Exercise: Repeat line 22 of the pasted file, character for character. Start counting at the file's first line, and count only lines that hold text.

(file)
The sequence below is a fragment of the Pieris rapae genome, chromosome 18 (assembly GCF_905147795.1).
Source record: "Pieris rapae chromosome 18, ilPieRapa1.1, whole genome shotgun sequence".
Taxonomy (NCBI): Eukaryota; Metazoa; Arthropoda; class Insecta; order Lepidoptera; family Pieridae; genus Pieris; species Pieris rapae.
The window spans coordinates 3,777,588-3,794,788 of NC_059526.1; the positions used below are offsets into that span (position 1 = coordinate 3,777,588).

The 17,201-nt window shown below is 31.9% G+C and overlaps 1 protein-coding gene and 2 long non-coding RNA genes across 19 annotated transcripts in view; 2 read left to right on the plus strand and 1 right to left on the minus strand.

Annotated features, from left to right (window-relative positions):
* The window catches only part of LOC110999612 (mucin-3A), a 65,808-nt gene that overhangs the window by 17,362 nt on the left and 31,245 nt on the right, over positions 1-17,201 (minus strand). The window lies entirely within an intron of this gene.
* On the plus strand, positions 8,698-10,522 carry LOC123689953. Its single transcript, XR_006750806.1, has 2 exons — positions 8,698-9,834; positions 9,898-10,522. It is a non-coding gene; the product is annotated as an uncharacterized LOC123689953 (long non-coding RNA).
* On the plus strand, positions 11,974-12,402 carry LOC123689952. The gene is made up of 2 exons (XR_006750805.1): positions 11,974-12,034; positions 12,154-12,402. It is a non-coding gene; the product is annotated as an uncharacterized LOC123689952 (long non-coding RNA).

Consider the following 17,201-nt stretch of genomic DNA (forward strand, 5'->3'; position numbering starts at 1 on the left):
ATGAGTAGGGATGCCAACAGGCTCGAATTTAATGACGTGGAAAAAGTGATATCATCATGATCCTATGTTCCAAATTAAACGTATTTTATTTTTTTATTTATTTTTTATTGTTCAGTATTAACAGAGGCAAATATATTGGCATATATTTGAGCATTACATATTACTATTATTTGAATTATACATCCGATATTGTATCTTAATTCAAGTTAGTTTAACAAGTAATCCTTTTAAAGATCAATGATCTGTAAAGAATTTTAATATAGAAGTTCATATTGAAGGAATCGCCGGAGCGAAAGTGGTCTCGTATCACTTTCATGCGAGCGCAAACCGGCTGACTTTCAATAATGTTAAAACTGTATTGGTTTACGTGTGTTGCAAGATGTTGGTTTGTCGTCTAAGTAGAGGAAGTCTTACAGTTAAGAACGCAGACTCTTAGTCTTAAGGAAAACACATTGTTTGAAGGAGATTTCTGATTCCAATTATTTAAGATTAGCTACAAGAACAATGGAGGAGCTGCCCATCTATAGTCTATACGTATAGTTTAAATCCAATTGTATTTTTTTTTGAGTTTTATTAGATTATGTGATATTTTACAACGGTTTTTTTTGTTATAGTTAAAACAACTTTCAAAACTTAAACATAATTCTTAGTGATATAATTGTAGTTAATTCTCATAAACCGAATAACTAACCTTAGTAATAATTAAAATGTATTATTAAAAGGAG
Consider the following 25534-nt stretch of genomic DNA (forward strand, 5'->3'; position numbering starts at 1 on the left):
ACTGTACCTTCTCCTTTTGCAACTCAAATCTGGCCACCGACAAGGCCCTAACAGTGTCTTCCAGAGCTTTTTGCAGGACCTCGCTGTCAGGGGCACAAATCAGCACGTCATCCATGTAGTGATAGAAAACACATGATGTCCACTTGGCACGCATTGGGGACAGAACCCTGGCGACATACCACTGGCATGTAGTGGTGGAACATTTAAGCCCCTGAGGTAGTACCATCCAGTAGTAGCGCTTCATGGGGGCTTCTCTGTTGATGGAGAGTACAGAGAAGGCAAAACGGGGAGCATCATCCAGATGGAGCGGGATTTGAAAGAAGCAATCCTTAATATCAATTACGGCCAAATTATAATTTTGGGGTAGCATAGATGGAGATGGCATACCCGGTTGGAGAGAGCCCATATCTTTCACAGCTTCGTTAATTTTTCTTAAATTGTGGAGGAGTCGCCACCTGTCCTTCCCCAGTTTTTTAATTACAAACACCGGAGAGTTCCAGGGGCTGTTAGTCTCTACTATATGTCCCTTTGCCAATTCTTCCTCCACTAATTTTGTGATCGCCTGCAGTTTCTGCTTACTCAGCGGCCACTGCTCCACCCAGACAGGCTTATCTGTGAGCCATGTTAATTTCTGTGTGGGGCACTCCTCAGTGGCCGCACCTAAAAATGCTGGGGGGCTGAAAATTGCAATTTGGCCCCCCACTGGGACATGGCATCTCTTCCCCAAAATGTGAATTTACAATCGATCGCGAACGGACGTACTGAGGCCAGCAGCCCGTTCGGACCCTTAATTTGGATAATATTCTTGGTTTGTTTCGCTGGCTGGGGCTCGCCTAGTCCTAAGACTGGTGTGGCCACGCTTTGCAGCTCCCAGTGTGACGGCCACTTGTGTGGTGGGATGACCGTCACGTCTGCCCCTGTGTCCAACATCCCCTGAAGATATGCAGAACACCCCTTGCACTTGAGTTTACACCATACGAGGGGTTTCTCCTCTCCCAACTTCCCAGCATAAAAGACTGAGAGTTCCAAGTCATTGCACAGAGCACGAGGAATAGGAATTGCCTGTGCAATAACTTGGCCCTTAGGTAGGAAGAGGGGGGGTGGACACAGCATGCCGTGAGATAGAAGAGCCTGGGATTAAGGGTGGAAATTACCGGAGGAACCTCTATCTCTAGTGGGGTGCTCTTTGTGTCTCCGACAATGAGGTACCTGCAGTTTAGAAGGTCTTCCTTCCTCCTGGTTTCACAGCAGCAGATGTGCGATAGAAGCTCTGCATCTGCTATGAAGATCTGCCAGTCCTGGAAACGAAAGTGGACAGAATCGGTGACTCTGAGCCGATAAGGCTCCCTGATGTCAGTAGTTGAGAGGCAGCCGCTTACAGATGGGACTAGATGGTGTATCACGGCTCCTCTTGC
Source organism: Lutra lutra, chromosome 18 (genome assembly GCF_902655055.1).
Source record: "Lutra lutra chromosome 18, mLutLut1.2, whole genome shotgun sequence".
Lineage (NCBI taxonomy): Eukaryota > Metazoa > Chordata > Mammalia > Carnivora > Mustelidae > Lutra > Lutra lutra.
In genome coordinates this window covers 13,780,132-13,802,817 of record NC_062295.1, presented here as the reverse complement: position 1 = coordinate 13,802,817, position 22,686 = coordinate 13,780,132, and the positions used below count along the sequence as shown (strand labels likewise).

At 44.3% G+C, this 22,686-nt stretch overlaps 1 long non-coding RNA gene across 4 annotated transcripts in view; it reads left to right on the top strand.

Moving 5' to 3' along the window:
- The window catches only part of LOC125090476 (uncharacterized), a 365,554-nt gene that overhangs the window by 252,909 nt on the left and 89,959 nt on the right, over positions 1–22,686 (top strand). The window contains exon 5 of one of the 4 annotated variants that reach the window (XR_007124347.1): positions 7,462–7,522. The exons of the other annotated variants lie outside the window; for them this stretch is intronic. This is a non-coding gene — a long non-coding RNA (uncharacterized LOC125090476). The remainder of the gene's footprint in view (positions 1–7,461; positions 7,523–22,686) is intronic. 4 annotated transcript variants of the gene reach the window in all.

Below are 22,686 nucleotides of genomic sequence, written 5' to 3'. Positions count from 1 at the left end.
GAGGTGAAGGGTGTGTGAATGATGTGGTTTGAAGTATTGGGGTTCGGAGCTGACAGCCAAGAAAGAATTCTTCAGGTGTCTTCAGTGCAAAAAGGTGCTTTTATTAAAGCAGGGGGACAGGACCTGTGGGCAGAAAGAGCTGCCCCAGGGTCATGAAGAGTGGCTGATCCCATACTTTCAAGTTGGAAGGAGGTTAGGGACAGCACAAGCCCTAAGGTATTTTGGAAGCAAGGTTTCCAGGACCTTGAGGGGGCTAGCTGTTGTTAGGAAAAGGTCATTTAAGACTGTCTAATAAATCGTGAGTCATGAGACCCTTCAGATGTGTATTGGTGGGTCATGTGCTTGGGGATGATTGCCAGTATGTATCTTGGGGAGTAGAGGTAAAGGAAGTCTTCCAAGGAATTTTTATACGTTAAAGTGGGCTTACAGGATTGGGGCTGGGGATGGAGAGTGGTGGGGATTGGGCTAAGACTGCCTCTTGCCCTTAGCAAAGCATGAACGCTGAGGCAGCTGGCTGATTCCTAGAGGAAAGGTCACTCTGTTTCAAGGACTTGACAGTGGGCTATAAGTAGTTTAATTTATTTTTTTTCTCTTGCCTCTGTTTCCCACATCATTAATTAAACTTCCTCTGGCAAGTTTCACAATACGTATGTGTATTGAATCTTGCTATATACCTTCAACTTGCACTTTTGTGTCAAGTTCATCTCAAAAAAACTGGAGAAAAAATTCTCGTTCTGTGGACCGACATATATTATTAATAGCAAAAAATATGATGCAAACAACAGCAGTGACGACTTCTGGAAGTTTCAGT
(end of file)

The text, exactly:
GAGGTGAAGGGTGTGTGAATGATGTGGTTTGAAGTATTGGGGTTCGGAGCTGACAGCCAAGAAAGAATTCTTCAGGTGTCTTCAGTGCAAAAAGGTGCTTTTATTAAAGCAGGGGGACAGGACCTGTGGGCAGAAAGAGCTGCCCCAGGGTCATGAAGAGTGGCTGATCCCATACTTTCAAGTTGGAAGGAGGTTAGGGACAGCACAAGCCCTAAGGTATTTTGGAAGCAAGGTTTCCAGGACCTTGAGGGGGCTAGCTGTTGTTAGGAAAAGGTCATTTAAGACTGTCTAATAAATCGTGAGTCATGAGACCCTTCAGATGTGTATTGGTGGGTCATGTGCTTGGGGATGATTGCCAGTATGTATCTTGGGGAGTAGAGGTAAAGGAAGTCTTCCAAGGAATTTTTATACGTTAAAGTGGGCTTACAGGATTGGGGCTGGGGATGGAGAGTGGTGGGGATTGGGCTAAGACTGCCTCTTGCCCTTAGCAAAGCATGAACGCTGAGGCAGCTGGCTGATTCCTAGAGGAAAGGTCACTCTGTTTCAAGGACTTGACAGTGGGCTATAAGTAGTTTAATTTATTTTTTTTCTCTTGCCTCTGTTTCCCACATCATTAATTAAACTTCCTCTGGCAAGTTTCACAATACGTATGTGTATTGAATCTTGCTATATACCTTCAACTTGCACTTTTGTGTCAAGTTCATCTCAAAAAAACTGGAGAAAAAATTCTCGTTCTGTGGACCGACATATATTATTAATAGCAAAAAATATGATGCAAACAACAGCAGTGACGACTTCTGGAAGTTTCAGT